This post has been contributed by Professor Robert Chambers, Module Convenor for Equity and Trusts.
Angove’s Pty Ltd v Bailey  UKSC 47,  1 WLR 3179 is a curious case. The outcome was that money paid by mistake was held in trust for the payers, but the reasons for judgment contain almost no discussion of that important issue. Instead, Lord Sumption’s judgment contains an extensive obiter dictum explaining why a trust would not arise if there had been no mistake. The leading English authority on trusts of mistaken payments has been (and might still be) the 1979 decision of Goulding J in Chase Manhattan Bank NA v Israel-British Bank (London) Ltd  Ch 105. It has been the subject of criticism over the years, including an obiter dictum by Lord Browne-Wilkinson in Westdeutsche Landesbank Girozentrale v Islington LBC  UKHL 12,  AC 669 at 714-15, so some clear guidance from an appellate court would have been welcome.
Angove’s Pty Ltd (“Angove”) is an Australian wine producer. Its UK agent was authorised to collect the proceeds of sale from its UK customers. The agent became insolvent and Angove terminated the agency. Money collected by the agent before the termination belonged to the agent, but money collected after the termination was held in trust for the customers who paid it.
At trial, Judge Pelling QC held “that any sum actually received by the [agent] after the date of termination would be held on trust for the payer”, but gave no authority for that conclusion:  EWHC 215 (Ch) at . This was reversed by the Court of Appeal on the basis that the agency had not been terminated:  EWCA Civ 215. The Supreme Court restored the trial judgment. After deciding that the agency had been terminated, Lord Sumption said at :
“This means that it is strictly speaking unnecessary to deal with the second point, namely whether the funds paid by customers to [the agent] since the commencement of the administration are held in trust for Angove’s. But since the point is of some general importance and has been fully argued before us, I think it right to deal with it. I do so on the assumption that (contrary to the conclusion that I have reached) Angove’s notice of termination was not effective to terminate [the agent’s] authority to collect on the invoices.”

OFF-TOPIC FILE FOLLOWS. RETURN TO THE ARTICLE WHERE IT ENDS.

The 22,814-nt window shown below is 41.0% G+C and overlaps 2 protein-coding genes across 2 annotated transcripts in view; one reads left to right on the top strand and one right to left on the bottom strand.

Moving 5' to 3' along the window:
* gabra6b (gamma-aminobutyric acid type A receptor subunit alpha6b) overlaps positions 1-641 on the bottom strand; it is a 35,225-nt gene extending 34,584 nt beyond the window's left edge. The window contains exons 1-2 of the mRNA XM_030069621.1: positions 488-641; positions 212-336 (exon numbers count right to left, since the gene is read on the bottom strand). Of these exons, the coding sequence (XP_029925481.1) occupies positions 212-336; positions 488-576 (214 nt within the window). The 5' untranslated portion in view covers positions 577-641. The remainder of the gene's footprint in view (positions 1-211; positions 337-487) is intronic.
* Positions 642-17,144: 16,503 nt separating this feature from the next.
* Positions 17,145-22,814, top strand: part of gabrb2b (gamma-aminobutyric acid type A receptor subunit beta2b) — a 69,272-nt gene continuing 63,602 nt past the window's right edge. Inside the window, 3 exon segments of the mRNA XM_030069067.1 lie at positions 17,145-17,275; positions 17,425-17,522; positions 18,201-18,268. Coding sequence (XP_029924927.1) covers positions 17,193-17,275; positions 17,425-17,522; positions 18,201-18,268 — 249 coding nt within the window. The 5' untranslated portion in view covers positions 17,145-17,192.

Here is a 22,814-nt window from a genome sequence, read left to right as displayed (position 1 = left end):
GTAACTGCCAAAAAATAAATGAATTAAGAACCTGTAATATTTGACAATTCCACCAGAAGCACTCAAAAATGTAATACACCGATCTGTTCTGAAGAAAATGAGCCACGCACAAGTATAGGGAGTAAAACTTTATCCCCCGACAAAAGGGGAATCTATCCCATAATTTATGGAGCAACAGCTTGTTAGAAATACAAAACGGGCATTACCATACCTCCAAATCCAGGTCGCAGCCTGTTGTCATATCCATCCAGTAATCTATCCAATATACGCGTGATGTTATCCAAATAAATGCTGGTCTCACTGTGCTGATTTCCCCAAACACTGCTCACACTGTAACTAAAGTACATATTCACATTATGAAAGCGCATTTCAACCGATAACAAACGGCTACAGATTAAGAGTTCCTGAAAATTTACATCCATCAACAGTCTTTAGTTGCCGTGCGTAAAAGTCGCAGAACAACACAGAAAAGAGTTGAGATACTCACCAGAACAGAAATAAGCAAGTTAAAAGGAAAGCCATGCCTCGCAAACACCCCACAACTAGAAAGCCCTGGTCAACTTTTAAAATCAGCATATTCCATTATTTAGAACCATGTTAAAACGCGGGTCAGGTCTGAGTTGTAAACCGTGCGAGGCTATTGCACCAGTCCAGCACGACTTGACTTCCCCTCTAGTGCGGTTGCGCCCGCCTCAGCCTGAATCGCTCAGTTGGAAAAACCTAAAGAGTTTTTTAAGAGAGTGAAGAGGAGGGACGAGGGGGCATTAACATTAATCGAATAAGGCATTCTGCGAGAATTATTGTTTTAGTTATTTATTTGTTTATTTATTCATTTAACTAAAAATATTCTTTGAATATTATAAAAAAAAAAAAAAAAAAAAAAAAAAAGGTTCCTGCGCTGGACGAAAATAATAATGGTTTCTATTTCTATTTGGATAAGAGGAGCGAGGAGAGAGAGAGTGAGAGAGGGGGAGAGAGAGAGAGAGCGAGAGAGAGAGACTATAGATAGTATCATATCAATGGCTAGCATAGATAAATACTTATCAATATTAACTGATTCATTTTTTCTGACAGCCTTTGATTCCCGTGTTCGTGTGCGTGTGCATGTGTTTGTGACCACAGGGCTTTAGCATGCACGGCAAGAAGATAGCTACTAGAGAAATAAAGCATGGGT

The remainder of his judgment is devoted to this obiter dictum. With no explanation of the trust that did arise in the case, or whether Chase Manhattan was correctly decided, we are left to glean possible answers from the obiter dictum. A key passage is found at :
“The exact circumstances in which a restitutionary proprietary claim may exist is a controversial question which has given rise to a considerable body of judicial comment and academic literature. For present purposes it is enough to point out that where money is paid with the intention of transferring the entire beneficial interest to the payee, the least that must be shown in order to establish a constructive trust is (i) that that intention was vitiated, for example because the money was paid as a result of a fundamental mistake or pursuant to a contract which has been rescinded, or (ii) that irrespective of the intentions of the payer, in the eyes of equity the money has come into the wrong hands, as where it represents the fruits of a fraud, theft or breach of trust or fiduciary duty against a third party. One or other of these is a necessary condition, although it may not be a sufficient one.”
The trust must have arisen because Angove’s customers paid the agent “as a result of a fundamental mistake”, believing that the agent still had the authority to collect the money. Presumably, this was sufficient to give rise to a trust, since no other factors appear to be relevant.
The suggestion that fraud or theft can give rise a trust for the victim is also helpful. That has long been accepted in Australia (Black v S Freedman & Co  HCA 58, 12 CLR 105; Evans v European Bank Ltd  NSWCA 82, 61 NSWLR 75), but has never been settled in England.
Another significant feature of the obiter dictum is the continued rejection of the remedial constructive trust by English Courts. Lord Sumption said at :
“English law is generally averse to the discretionary adjustment of property rights, and has not recognised the remedial constructive trust favoured in some other jurisdictions, notably the United States and Canada. It has recognised only the institutional constructive trust”.
He quoted Lord Browne-Wilkinson’s definition of a remedial constructive trust, in Westdeutsche at 714-15:
“It is a judicial remedy giving rise to an enforceable equitable obligation: the extent to which it operates retrospectively to the prejudice of third parties lies in the discretion of the court.”
This is contrasted with “an institutional constructive trust”, which “arises by operation of law as from the date of the circumstances which give rise to it: the function of the court is merely to declare that such trust has arisen in the past”: Lord Browne-Wilkinson in Westdeutsche at 714.
There is still much work to be done to identify all the circumstances that can give rise to a constructive trust in English law. While it would have been more helpful if the Supreme Court had explained clearly why the trust did arise in Angove’s Pty Ltd v Bailey, we can be guided by Lord Sumption’s thoughts on why a trust would not have arisen in the absence of a mistake.